During our visit to the Czech Republic’s capital, mom and I decided to spend some time wandering through Josefov, the historic Prague Jewish Quarter in the north of the Old Town.
Mom and I had planned to simply wander around the district – which takes its name from Emperor Joseph II, who granted the Jewish community greater freedoms – but, after spotting our first synagogue in the flesh, we decided to buy a Prague City Card. With entry to many of the area's monuments sorted, we spent an hour or two immersing ourselves in Jewish history, culture, and architecture.
Large parts of the Jewish Ghetto were demolished during city renovations around the turn of the century, but the remaining buildings are of great historical value and many now form part of the Jewish Museum in Prague.
Here's a look at some of the places you can see in Josefov.
- Places to visit in Josefov, the Prague Jewish Quarter
- Sites at Josefov we didn't visit
- Josefov with a guide
- Where to stay in Prague
- How to get to Prague
- Other things to do in Prague
- Save money on your trip to Prague
- Don't forget travel insurance
Places to visit in Josefov, the Prague Jewish Quarter
1. Maisel Synagogue
Maisel Synagogue has been rebuilt several times since its original incarnation as a Renaissance temple in 1592. Situated just north of Old Town Square, its current neo-Gothic exterior was built in 1905 and sets the building apart from the rest of the architecture on this street.
Part of Prague's Jewish Museum, the synagogue hosts a permanent exhibition on the history of the Jews in Bohemia, featuring historical artifacts, maps, manuscripts from the Jewish community, and a virtual tour of the old quarter.
Entry is included in the Prague City Card.
2. Pinkas Synagogue
Located near the banks of the Vltava River, Pinkas Synagogue may not be the most grandiose place of worship in the world – or even in Prague or the Czech Republic, for that matter – but it's undoubtedly one of the most moving. The names of almost 80,000 Jewish people are inscribed on its walls, along with their date of birth and date of death.
This touching memorial to the Jewish community of Josefov was installed in the late 1950s but later closed during communist rule in the country. In 1995, after extensive renovation works, the memorial was reopened to the public.
Perhaps even more poignant than the list of names is the collection of children's drawings. The Jewish Museum put together an exhibition of paintings by children who lived in the Terezín Ghetto during World War II. Established by the Nazis, Terezín was both a concentration camp and a ghetto, and Jews living there endured terrible conditions such as not having enough food. Most of the children who made the artworks died in Auschwitz.
Entry is included in the Prague City Card.
3. Old Jewish Cemetery
Situated a short walk from the Old-New Synagogue, the Old Jewish Cemetery in Josefov was founded in the first half of the 15th century and is Europe's oldest surviving Jewish graveyard. National Geographic listed it in its Top 10 Burial Sites to Visit and I have to agree that it's a special place.
There's only one narrow path that runs through the Old Jewish Cemetery so it can be difficult to experience this site at your own pace, especially if you have to share the space with a tour group as we did.
The cemetery was in use from 1439 to 1787. With so many bodies and so little room, graves were piled on top of each other, reaching up to 12 layers thick in some places. We were both struck by the seemingly random placement of the gravestones, which stuck out of the ground everywhere, often crooked and tipping over.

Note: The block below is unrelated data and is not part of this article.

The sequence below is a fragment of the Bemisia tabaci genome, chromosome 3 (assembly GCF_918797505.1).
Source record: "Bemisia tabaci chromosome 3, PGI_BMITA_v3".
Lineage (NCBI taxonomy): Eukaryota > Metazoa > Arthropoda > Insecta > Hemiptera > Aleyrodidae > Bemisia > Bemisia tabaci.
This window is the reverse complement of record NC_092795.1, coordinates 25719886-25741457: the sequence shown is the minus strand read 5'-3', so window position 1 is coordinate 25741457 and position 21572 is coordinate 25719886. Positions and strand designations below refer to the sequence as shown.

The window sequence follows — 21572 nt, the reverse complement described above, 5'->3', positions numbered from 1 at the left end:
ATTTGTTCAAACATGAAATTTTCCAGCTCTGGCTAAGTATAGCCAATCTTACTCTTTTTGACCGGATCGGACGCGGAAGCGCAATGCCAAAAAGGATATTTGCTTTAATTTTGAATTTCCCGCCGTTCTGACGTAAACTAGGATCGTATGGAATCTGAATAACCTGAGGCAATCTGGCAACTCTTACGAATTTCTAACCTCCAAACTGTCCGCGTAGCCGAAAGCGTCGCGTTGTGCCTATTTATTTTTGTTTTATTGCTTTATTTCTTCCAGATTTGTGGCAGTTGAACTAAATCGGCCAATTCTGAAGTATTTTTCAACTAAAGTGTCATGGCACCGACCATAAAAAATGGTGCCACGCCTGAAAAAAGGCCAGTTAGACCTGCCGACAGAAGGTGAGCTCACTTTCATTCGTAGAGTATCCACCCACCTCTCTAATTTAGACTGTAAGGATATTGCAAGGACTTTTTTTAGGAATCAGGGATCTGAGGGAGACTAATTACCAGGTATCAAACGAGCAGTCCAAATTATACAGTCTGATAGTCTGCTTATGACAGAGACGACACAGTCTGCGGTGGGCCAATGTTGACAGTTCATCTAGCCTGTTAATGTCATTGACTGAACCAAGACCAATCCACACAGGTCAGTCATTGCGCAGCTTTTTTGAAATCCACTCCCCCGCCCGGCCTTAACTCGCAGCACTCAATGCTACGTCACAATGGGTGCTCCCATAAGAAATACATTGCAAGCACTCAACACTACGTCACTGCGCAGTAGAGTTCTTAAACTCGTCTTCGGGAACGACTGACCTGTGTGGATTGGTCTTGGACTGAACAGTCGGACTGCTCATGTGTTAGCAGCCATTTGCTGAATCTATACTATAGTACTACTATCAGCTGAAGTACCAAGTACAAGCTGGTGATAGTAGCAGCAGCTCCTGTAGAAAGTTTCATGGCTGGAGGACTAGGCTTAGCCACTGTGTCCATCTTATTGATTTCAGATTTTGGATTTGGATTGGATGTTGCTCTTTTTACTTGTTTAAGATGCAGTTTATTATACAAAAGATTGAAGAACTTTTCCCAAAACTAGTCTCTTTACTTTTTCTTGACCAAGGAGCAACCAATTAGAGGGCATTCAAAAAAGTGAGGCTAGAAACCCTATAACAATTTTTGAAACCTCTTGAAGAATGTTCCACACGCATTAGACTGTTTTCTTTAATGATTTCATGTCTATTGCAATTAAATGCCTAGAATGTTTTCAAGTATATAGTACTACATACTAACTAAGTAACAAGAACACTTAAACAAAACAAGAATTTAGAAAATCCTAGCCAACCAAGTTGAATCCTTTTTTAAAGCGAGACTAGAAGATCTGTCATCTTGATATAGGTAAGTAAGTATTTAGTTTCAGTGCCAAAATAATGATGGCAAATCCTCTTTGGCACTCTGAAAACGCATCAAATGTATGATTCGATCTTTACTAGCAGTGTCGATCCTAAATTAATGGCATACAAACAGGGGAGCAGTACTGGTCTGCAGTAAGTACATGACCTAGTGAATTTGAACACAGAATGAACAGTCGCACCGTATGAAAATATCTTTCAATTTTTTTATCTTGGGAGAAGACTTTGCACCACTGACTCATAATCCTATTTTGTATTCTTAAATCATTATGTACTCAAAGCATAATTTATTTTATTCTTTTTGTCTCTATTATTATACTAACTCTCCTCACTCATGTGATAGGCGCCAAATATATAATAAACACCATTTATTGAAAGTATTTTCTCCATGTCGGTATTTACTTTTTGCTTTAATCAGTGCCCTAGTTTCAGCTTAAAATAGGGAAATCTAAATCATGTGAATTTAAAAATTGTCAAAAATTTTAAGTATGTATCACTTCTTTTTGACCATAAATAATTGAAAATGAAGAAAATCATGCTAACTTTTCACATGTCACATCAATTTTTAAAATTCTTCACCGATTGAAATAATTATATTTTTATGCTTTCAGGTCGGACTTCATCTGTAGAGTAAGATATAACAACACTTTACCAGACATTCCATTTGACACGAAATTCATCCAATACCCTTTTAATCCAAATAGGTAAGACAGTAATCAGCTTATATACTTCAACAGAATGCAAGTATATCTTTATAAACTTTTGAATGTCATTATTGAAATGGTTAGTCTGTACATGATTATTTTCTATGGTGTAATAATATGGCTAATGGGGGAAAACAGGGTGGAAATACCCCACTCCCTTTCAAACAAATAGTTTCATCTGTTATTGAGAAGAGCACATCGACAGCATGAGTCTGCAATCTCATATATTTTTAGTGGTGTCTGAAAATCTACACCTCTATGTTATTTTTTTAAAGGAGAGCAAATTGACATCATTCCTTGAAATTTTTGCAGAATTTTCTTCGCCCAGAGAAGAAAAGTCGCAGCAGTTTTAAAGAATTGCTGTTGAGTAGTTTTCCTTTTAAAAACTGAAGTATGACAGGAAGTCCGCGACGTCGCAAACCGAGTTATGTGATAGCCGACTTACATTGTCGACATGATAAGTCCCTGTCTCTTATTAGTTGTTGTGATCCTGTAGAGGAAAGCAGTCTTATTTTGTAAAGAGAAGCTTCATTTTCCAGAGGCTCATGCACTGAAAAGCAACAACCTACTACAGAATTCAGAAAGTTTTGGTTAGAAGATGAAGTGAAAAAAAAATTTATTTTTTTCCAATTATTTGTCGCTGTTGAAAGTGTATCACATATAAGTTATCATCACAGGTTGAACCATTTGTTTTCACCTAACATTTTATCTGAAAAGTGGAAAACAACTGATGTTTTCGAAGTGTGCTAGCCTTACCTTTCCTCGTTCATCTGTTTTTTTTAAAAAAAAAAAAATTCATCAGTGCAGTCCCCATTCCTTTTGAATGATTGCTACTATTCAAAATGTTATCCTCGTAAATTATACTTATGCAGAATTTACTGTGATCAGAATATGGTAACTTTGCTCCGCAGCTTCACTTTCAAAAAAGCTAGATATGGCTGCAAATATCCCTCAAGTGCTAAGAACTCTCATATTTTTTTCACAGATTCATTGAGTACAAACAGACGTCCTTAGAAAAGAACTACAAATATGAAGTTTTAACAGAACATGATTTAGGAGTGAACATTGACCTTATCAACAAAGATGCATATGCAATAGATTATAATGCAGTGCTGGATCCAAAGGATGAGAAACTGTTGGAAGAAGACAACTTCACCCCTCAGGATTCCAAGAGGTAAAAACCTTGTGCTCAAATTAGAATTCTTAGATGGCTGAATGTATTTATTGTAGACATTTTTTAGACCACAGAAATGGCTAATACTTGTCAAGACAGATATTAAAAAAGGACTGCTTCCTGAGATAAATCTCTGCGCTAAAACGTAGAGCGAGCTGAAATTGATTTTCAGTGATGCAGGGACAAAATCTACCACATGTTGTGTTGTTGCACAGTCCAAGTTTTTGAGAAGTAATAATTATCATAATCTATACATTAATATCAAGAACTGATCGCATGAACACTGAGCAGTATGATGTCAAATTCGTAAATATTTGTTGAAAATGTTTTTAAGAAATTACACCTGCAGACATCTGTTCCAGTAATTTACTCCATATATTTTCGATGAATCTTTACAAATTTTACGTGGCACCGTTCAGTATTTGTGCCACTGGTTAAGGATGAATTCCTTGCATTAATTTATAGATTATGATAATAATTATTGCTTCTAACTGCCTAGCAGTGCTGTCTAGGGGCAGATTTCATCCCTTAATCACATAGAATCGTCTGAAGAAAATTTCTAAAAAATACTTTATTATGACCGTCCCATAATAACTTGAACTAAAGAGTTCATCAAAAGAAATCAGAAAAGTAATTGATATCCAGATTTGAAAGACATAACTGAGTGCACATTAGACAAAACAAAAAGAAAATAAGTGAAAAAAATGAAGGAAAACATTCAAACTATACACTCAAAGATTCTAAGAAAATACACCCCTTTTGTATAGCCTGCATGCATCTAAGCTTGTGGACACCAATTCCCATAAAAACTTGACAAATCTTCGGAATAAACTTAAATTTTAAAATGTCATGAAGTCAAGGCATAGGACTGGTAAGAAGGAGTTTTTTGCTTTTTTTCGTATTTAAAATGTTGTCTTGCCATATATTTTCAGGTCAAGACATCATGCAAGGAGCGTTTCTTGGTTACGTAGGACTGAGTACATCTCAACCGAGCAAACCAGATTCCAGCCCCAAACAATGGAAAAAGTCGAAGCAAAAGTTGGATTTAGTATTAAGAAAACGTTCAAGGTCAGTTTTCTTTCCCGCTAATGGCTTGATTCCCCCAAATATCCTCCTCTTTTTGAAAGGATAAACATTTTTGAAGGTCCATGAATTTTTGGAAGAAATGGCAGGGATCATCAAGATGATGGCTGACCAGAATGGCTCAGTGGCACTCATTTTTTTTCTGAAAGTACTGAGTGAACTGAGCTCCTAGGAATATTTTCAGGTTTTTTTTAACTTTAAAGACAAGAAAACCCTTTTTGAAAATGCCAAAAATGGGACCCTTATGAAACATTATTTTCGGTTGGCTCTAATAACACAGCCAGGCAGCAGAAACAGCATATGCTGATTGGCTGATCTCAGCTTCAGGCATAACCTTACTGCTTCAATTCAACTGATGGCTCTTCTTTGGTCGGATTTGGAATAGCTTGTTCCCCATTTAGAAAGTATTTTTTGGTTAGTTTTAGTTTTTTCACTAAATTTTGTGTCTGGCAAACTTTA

We also noticed some visitors had left pieces of paper, weighed down by stones, on top of the tombstones. I later read these notes contained wishes from people who believe the dead can answer your prayers. If you want to do the same, remember to bring a stone with you from home as taking one from the graveyard is considered disrespectful.
Some stones didn't have papers under them, which, I later found out, is a Jewish sign of remembrance for the deceased.
Entry to the Old Jewish Cemetery of Josefov is free with the Prague City Card.
4. Spanish Synagogue
The Spanish Synagogue was the most impressive of the Jewish synagogues and historic monuments we saw. The ornate interior contains Moorish-style elements based on the design of the Alhambra in Granada, Spain – hence the name!
Another of the Jewish Museum in Prague's synagogues, it hosts an exhibition about the history of Jews in Bohemia and Moravia, as well as a collection of silver artifacts from those regions.
To see more of this part of the Jewish Quarter, check out the 360° tour of the Synagogue on the Jewish Museum website.
Entry to the Spanish Synagogue is included with the Prague City Card.
Sites at Josefov we didn't visit
5. Klausen Synagogue and the Ceremonial Hall
The Klausen Synagogue is located near the Old Jewish Cemetery and is the largest synagogue in the former Jewish Ghetto of Josefov. It hosts an exhibition on Jewish traditions and customs, focusing on rituals that take place at milestones such as birth or marriage.
You can see the second part of the exhibition at the Ceremonial Hall, also near the Old Jewish Cemetery. The exhibits examine the work of the Jewish Burial Society and introduce non-Jews to the concept of “taharah”, the ritual purification of the dead. Both of these sites are part of the Jewish Museum in Prague.
Free entry with the Prague City Card.
6. Robert Guttmann Gallery
Named after the painter Robert Guttman, this Jewish museum is situated in a former hospital next to the Spanish Synagogue in Josefov. Gallery exhibitions are temporary and focus on varying aspects of Jewish culture, life, history, and art.